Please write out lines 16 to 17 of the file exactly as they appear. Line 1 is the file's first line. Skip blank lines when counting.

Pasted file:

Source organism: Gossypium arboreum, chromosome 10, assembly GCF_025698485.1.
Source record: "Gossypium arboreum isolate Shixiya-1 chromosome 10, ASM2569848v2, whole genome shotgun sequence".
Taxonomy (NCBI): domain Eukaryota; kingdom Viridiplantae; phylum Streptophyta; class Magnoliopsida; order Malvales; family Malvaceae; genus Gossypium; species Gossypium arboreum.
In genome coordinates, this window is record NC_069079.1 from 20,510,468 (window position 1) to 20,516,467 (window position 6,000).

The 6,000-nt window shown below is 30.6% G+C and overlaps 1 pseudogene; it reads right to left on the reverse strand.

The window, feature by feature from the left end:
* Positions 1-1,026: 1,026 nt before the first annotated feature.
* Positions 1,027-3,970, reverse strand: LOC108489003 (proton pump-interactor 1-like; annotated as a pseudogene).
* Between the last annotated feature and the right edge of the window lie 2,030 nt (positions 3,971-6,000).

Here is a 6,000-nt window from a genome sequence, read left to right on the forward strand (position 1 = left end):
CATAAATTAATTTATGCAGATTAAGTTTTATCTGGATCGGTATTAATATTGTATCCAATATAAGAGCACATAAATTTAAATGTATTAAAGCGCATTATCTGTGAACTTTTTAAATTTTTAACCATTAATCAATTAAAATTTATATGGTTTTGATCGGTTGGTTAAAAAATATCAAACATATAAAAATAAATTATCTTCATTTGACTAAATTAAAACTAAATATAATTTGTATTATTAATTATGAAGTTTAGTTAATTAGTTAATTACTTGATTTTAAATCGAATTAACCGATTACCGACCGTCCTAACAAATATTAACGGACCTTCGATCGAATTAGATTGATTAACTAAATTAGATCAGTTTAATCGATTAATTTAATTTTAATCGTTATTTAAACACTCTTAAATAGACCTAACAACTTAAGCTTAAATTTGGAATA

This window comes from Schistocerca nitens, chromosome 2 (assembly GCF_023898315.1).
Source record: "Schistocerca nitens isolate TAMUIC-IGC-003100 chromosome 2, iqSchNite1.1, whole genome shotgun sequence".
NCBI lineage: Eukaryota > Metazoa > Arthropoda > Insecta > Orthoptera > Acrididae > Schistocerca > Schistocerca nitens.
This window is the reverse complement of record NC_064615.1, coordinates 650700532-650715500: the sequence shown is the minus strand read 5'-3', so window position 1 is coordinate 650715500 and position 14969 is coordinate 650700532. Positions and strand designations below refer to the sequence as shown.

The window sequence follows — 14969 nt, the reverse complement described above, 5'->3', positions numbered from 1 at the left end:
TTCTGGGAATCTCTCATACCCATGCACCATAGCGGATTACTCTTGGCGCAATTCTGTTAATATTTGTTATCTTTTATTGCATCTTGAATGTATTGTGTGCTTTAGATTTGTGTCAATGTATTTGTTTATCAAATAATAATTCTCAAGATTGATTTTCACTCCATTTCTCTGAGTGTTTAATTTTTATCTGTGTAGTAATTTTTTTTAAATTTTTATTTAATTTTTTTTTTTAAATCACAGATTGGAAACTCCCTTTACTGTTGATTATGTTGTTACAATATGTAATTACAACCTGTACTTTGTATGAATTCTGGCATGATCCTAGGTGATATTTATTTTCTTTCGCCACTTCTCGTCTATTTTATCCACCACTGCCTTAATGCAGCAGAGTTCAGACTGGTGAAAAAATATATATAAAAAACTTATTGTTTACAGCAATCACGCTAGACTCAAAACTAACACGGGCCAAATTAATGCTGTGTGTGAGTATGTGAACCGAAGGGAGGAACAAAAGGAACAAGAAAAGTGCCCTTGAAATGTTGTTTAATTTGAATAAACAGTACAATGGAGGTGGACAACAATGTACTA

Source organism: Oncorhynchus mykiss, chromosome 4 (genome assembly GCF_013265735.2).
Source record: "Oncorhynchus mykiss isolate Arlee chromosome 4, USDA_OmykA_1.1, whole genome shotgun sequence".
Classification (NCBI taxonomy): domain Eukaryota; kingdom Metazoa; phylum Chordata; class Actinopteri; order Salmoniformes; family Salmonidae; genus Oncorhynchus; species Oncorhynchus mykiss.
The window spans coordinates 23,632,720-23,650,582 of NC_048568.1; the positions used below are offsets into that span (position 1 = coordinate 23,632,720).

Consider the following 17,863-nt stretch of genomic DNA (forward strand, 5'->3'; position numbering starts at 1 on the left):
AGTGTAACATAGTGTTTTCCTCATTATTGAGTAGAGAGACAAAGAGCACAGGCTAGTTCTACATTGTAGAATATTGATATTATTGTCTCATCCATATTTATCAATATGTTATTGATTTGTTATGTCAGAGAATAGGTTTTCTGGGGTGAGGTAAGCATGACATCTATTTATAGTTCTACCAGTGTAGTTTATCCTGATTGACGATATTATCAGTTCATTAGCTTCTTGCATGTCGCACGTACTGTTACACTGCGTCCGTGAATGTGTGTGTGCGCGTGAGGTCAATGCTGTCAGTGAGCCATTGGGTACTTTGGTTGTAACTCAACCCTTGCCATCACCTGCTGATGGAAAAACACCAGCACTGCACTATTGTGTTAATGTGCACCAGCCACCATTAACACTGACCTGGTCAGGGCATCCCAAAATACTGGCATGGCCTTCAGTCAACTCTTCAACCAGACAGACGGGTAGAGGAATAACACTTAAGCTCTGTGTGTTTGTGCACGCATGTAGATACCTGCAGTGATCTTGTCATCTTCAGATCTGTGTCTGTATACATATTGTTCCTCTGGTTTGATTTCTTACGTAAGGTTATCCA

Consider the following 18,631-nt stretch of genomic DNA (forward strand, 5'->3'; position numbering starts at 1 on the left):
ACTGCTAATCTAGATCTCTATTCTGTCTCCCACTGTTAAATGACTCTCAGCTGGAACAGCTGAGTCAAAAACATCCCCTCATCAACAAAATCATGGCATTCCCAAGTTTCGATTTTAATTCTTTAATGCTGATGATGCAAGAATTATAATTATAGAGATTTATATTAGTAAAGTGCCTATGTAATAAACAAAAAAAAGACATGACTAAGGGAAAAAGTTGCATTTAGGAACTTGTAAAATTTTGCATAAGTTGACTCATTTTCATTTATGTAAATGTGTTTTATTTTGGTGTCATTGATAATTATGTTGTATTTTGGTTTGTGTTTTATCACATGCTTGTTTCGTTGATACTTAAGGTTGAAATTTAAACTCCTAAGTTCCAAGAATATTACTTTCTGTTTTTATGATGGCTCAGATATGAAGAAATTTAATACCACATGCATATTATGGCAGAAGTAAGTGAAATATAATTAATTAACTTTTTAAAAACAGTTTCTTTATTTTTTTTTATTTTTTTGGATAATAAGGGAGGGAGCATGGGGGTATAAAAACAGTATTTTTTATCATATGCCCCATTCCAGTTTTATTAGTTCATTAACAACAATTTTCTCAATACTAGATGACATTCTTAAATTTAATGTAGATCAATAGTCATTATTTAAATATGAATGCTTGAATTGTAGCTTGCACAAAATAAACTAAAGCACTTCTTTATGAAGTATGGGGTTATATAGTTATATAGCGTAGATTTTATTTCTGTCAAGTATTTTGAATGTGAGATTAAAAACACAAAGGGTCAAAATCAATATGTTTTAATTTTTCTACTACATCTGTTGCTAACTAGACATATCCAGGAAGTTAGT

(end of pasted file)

The window sequence follows — 14969 nt, the reverse complement described above, 5'->3', positions numbered from 1 at the left end:
TTCTGGGAATCTCTCATACCCATGCACCATAGCGGATTACTCTTGGCGCAATTCTGTTAATATTTGTTATCTTTTATTGCATCTTGAATGTATTGTGTGCTTTAGATTTGTGTCAATGTATTTGTTTATCAAATAATAATTCTCAAGATTGATTTTCACTCCATTTCTCTGAGTGTTTAATTTTTATCTGTGTAGTAATTTTTTTTAAATTTTTATTTAATTTTTTTTTTTAAATCACAGATTGGAAACTCCCTTTACTGTTGATTATGTTGTTACAATATGTAATTACAACCTGTACTTTGTATGAATTCTGGCATGATCCTAGGTGATATTTATTTTCTTTCGCCACTTCTCGTCTATTTTATCCACCACTGCCTTAATGCAGCAGAGTTCAGACTGGTGAAAAAATATATATAAAAAACTTATTGTTTACAGCAATCACGCTAGACTCAAAACTAACACGGGCCAAATTAATGCTGTGTGTGAGTATGTGAACCGAAGGGAGGAACAAAAGGAACAAGAAAAGTGCCCTTGAAATGTTGTTTAATTTGAATAAACAGTACAATGGAGGTGGACAACAATGTACTA